Mr Leary (heavily sarcastic): "Is there anything you consider indecent?" Suddenly the court-room tensed. Felix Dennis looks down as if he will lose control, but sits down heavily, and pausing between each word, quietly and with contempt says: "There are a great many things I find indecent, Mr Leary." Moments like that were rare. Suddenly the tiresome details of OZ 28, the pictures, the drawings, the swear words, the slang, the small-ads, even the children, fade from thought. Here is the confrontation that matters: one morality set resolutely against another: an "alternative" challenging to the Establishment. And in case any of us should have been in doubt about this, Mr Leary made it quite clear in his closing address. The alternative society, represented by the defendants consisted of those "...drop-outs who expect the state to provide for them – and by the state I mean nothing more than you and me – those of us who are fools enough to work."

"Remember," learned counsel continued, "morality is essential to the well-being of a community like ours. It is up to you members of the jury to set the standard."

There was perhaps little else for them to do. After five weeks they had heard one policeman (Luff) and one hostile teenager (Vivian Berger who was originally indicted as a co-producer of OZ 28) called on behalf of the prosecution, and more than a dozen defence "experts" all of whom had testified at great length that OZ could do no harm. Perhaps fundamental questions like: "What is corruption? and depravity? and indecency? and how are people corrupted? and by what?" are not susceptible to an easy "yes, no, or I don’t know" formula, so favoured by the criminal law. As a result, the witnesses were all but ignored.

The judge’s summing-up was stunning. Suddenly the defence witnesses became "so-called defence experts", some of whom, members of the jury: "you may think you reached the position... where they either had to admit they were wrong or tell a lie." If OZ was a window on the hippy world – "well, windows sometimes need cleaning, don’t they?" As he finished with a witness, he would toss his copy of OZ disdainfully down onto the table, and with it, one felt, the case for the defence. It was a distressing and perhaps crucial exercise. For after constant "exposure to" (a favourite expression of Mr Leary’s) "fucking in the streets", "masturbation", "deviation", "lesbianism", "corruption", and "cannabis", this middle-aged group of British householders – the jury – was asked quite simply "to set the standard". What an invitation.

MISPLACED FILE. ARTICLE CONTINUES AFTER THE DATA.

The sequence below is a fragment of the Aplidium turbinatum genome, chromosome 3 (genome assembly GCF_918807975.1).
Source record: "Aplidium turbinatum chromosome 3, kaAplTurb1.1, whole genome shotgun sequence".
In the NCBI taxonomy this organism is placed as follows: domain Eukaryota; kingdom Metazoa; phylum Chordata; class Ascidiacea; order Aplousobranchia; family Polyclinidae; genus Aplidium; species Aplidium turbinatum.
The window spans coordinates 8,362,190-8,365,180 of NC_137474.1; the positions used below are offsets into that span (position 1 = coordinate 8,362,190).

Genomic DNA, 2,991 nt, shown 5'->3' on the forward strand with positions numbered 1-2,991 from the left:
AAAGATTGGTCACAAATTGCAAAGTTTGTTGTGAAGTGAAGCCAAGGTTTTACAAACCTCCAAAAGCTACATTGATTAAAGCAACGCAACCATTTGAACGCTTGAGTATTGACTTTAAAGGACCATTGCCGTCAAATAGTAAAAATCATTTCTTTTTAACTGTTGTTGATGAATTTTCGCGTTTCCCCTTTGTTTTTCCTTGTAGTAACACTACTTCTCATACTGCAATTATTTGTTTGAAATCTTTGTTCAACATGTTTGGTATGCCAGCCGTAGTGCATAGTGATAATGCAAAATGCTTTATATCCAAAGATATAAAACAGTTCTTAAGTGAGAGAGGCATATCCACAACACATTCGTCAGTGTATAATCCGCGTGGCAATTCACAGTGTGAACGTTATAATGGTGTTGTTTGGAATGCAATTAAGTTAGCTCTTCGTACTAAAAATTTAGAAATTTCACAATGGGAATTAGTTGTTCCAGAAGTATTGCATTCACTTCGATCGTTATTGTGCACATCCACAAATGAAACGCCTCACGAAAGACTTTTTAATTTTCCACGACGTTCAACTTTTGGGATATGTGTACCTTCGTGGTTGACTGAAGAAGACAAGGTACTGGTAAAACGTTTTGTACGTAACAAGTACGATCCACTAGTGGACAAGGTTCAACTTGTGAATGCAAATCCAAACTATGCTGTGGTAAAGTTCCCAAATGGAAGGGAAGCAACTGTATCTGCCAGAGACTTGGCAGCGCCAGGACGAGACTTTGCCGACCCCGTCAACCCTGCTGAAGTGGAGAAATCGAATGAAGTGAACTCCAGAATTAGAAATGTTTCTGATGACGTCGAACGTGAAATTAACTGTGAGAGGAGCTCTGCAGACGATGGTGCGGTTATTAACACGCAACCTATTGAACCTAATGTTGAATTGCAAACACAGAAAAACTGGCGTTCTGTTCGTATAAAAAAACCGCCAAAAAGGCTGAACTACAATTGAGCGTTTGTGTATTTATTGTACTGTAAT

First published in the New Statesman 30 July 1971

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What happens when a president refuses to step down?

An approaching constitutional crisis has triggered deep political unrest in the Congo.

Franck Diongo reached his party’s headquarters shortly after 10am and stepped out of a Range Rover. Staff and hangers-on rose from plastic chairs to greet the president of the Mouvement Lumumbiste Progressiste (MLP), named after the first elected leader of the Democratic Republic of Congo.

Diongo, a compact and powerfully built man, was so tightly wound that his teeth ground as he talked. When agitated, he slammed his palms on the table and his speech became shrill. “We live under a dictatorial regime, so it used the security forces to kill us with live rounds to prevent our demonstration,” he said.

The MLP is part of a coalition of opposition parties known as the Rassemblement. Its aim is to ensure that the Congolese president, Joseph Kabila, who has been president since 2001, leaves office on 19 December, at the end of his second and supposedly final term.

Yet the elections that were meant to take place late last month have not been organised. The government has blamed logistical and financial difficulties, but Kabila’s opponents claim that the president has hamstrung the electoral commission in the hope that he can use his extended mandate to change the rules. “Mr Kabila doesn’t want to quit power,” said Diongo, expressing a widespread belief here.

On 19 September, the Rassemblement planned a march in Kinshasa, the capital, to protest the failure to deliver elections and to remind the president that his departure from office was imminent. But the demonstration never took place. At sunrise, clashes broke out between police and protesters in opposition strongholds. The military was deployed. By the time peace was restored 36 hours later, dozens had died. Kabila’s interior minister, claiming that the government had faced down an insurrection, acknowledged the deaths of 32 people but said that they were killed by criminals during looting.